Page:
Some time later, King Ben-hadad of Aram brought all his military units together and marched up and laid siege to Samaria. So there was a severe famine in Samaria, and they continued the siege against it until a donkey’s head sold for thirty-four ounces of silver, and a cup of dove’s dung sold for two ounces of silver.
As the king of Israel was passing by on the wall, a woman cried out to him, “My lord the king, help!”
He answered, “If the Lord doesn’t help you, where can I get help for you? From the threshing floor or the winepress?” Then the king asked her, “What’s the matter?”
She said, “This woman said to me, ‘Give up your son, and we will eat him today. Then we will eat my son tomorrow.’ So we boiled my son and ate him, and I said to her the next day, ‘Give up your son, and we will eat him,’ but she has hidden her son.”
When the king heard the woman’s words, he tore his clothes. Then, as he was passing by on the wall, the people saw that there was sackcloth under his clothes next to his skin. He announced, “May God punish me and do so severely if the head of Elisha son of Shaphat remains on his shoulders today.”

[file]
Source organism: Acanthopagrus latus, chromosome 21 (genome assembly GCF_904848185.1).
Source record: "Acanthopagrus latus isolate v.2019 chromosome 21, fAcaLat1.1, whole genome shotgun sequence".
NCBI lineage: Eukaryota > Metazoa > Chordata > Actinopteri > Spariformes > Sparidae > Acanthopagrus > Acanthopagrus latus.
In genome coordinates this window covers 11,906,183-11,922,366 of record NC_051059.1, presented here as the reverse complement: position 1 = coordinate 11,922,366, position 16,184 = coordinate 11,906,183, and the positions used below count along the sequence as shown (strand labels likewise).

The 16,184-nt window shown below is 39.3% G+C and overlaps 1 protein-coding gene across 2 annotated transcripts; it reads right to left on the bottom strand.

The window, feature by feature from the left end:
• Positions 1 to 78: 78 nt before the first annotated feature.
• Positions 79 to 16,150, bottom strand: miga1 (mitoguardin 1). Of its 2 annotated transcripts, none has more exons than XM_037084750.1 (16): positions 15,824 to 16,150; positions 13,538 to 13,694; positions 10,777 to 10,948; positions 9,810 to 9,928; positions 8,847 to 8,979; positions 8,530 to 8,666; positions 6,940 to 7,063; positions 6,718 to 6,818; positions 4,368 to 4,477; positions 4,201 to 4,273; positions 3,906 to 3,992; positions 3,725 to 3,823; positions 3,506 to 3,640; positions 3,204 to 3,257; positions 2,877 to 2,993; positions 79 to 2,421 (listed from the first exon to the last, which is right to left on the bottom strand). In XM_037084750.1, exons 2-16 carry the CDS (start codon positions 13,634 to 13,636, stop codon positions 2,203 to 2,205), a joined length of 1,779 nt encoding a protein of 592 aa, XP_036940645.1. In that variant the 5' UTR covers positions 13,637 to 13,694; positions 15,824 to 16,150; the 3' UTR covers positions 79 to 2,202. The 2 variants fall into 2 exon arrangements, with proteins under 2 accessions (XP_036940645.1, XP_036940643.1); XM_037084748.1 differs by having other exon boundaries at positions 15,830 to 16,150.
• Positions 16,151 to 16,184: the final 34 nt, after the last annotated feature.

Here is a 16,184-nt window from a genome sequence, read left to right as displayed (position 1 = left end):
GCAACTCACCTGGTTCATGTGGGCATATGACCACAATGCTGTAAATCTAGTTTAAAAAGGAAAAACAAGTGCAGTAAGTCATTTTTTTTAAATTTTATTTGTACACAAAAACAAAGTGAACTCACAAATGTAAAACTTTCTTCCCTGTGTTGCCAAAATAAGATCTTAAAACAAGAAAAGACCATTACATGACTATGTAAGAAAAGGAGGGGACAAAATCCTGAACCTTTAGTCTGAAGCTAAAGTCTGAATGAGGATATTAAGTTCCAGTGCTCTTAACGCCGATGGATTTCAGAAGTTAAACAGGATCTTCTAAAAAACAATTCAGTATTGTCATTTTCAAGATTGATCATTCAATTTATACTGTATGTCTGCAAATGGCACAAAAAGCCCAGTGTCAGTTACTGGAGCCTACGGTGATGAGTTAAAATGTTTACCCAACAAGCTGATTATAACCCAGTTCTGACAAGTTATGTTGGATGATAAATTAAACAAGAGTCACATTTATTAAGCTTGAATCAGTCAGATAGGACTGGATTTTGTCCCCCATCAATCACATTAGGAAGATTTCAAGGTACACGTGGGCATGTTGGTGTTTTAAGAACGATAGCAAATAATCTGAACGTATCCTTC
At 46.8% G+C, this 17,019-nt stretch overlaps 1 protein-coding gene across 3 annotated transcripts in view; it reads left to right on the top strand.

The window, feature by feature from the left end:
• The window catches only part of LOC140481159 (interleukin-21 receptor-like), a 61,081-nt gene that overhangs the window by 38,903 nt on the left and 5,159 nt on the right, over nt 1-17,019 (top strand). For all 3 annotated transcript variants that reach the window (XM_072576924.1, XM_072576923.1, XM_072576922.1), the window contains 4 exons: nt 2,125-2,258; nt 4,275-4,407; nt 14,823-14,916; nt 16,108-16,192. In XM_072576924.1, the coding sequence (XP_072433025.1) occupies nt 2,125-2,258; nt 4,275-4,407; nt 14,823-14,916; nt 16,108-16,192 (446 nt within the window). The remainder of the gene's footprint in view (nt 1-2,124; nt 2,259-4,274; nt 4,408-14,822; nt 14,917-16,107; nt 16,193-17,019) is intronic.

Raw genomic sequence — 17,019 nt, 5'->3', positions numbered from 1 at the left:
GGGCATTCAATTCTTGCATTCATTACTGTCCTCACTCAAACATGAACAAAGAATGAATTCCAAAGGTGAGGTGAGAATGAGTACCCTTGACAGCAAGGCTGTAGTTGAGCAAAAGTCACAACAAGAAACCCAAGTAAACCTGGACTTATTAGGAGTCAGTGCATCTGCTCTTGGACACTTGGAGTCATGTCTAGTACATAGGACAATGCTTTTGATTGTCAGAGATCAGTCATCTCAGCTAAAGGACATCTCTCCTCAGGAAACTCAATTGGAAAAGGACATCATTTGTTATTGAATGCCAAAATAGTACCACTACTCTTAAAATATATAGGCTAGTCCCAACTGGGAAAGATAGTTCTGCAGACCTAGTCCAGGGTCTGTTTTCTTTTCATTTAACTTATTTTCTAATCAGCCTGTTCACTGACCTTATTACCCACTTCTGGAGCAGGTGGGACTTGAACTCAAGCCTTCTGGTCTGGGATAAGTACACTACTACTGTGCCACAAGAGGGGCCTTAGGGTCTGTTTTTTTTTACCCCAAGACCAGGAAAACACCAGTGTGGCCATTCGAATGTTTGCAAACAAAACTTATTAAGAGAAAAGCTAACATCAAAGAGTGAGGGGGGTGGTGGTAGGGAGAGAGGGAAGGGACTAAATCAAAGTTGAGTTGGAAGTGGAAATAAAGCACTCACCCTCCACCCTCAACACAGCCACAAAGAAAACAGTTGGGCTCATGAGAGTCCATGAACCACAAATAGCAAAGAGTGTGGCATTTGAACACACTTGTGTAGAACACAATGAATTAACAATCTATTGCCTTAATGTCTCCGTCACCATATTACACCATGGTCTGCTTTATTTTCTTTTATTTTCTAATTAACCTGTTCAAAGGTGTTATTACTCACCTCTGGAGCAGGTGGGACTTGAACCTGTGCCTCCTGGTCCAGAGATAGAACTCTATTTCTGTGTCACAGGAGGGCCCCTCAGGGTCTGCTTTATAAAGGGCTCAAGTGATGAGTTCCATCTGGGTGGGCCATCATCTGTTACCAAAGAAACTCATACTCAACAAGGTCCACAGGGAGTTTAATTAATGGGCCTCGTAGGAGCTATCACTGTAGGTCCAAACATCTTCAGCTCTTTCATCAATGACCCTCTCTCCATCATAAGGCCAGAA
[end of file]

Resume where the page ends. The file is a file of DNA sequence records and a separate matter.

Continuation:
Elisha was sitting in his house, and the elders were sitting with him. The king sent a man ahead of him, but before the messenger got to him, Elisha said to the elders, “Do you see how this murderer has sent someone to remove my head? Look, when the messenger comes, shut the door to keep him out. Isn’t the sound of his master’s feet behind him?”2 Kings 6:24-32
As a father, this is one of those passages that grieves me. It’s hard to imagine a situation so desperate that a mother would cook her own son to have food to eat. People had become very desperate for food at any cost. Yet, this woman suffered a double injury because of the deception of the other woman who hid her son instead of following through on the agreement she had suggested just a day ago. This woman had been deceived into doing the unthinkable.
The case presented to King Joram reminds me of the case heard by Solomon early in his reign between two mothers debating whose child had died in the night and whose child was still alive. Joram did not have the wisdom of Solomon in this situation, though. He had no way to answer this woman in her time of grief. Though the sackcloth under his royal garments show that he was mourning for his people, his response was to blame Elisha instead of searching his own heart for his responsibility in making Samaria vulnerable to this siege. He needed a scapegoat and he felt he was justified in demanding Elisha’s head for the situation they were experiencing.
We are capable of doing the same thing. When we encounter a desperate situation with severe tragedy, it is easy to ignore what role we had in the situation. Instead, we look for someone else to blame and try to make ourselves judge, jury, and executioner of the villain we have identified in our mind.
- Are there times when you have tried to shift blame to someone else for the tragedies in your life?